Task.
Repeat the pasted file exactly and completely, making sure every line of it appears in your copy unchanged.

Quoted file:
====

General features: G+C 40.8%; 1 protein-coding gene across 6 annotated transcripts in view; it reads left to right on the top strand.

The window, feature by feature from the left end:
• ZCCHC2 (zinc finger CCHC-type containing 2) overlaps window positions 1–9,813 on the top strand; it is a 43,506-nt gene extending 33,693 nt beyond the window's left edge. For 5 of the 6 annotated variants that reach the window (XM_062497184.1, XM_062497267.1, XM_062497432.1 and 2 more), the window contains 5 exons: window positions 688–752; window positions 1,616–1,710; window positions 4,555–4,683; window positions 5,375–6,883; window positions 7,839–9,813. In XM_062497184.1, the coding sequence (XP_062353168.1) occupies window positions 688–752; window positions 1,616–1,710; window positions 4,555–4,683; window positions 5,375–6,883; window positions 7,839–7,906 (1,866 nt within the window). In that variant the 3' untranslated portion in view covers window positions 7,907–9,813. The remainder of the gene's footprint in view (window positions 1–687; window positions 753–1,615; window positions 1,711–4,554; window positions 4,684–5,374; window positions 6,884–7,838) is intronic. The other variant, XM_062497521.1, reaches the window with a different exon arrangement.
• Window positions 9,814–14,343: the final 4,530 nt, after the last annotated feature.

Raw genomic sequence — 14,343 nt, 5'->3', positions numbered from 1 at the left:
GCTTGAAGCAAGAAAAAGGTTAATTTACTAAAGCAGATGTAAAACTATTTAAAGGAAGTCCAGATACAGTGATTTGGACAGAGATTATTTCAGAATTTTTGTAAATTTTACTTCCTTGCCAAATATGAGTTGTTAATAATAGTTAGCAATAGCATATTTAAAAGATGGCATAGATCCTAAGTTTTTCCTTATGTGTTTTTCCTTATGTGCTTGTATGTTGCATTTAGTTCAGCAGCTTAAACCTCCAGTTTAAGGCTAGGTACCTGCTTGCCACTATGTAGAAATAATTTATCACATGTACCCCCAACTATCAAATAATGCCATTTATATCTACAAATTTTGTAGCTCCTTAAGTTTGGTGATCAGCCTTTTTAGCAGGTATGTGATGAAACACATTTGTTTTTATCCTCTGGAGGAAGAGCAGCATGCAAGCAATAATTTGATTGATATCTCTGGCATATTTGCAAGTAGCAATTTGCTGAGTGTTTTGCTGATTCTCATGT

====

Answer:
General features: G+C 40.8%; 1 protein-coding gene across 6 annotated transcripts in view; it reads left to right on the top strand.

The window, feature by feature from the left end:
• ZCCHC2 (zinc finger CCHC-type containing 2) overlaps window positions 1–9,813 on the top strand; it is a 43,506-nt gene extending 33,693 nt beyond the window's left edge. For 5 of the 6 annotated variants that reach the window (XM_062497184.1, XM_062497267.1, XM_062497432.1 and 2 more), the window contains 5 exons: window positions 688–752; window positions 1,616–1,710; window positions 4,555–4,683; window positions 5,375–6,883; window positions 7,839–9,813. In XM_062497184.1, the coding sequence (XP_062353168.1) occupies window positions 688–752; window positions 1,616–1,710; window positions 4,555–4,683; window positions 5,375–6,883; window positions 7,839–7,906 (1,866 nt within the window). In that variant the 3' untranslated portion in view covers window positions 7,907–9,813. The remainder of the gene's footprint in view (window positions 1–687; window positions 753–1,615; window positions 1,711–4,554; window positions 4,684–5,374; window positions 6,884–7,838) is intronic. The other variant, XM_062497521.1, reaches the window with a different exon arrangement.
• Window positions 9,814–14,343: the final 4,530 nt, after the last annotated feature.

Raw genomic sequence — 14,343 nt, 5'->3', positions numbered from 1 at the left:
GCTTGAAGCAAGAAAAAGGTTAATTTACTAAAGCAGATGTAAAACTATTTAAAGGAAGTCCAGATACAGTGATTTGGACAGAGATTATTTCAGAATTTTTGTAAATTTTACTTCCTTGCCAAATATGAGTTGTTAATAATAGTTAGCAATAGCATATTTAAAAGATGGCATAGATCCTAAGTTTTTCCTTATGTGTTTTTCCTTATGTGCTTGTATGTTGCATTTAGTTCAGCAGCTTAAACCTCCAGTTTAAGGCTAGGTACCTGCTTGCCACTATGTAGAAATAATTTATCACATGTACCCCCAACTATCAAATAATGCCATTTATATCTACAAATTTTGTAGCTCCTTAAGTTTGGTGATCAGCCTTTTTAGCAGGTATGTGATGAAACACATTTGTTTTTATCCTCTGGAGGAAGAGCAGCATGCAAGCAATAATTTGATTGATATCTCTGGCATATTTGCAAGTAGCAATTTGCTGAGTGTTTTGCTGATTCTCATGT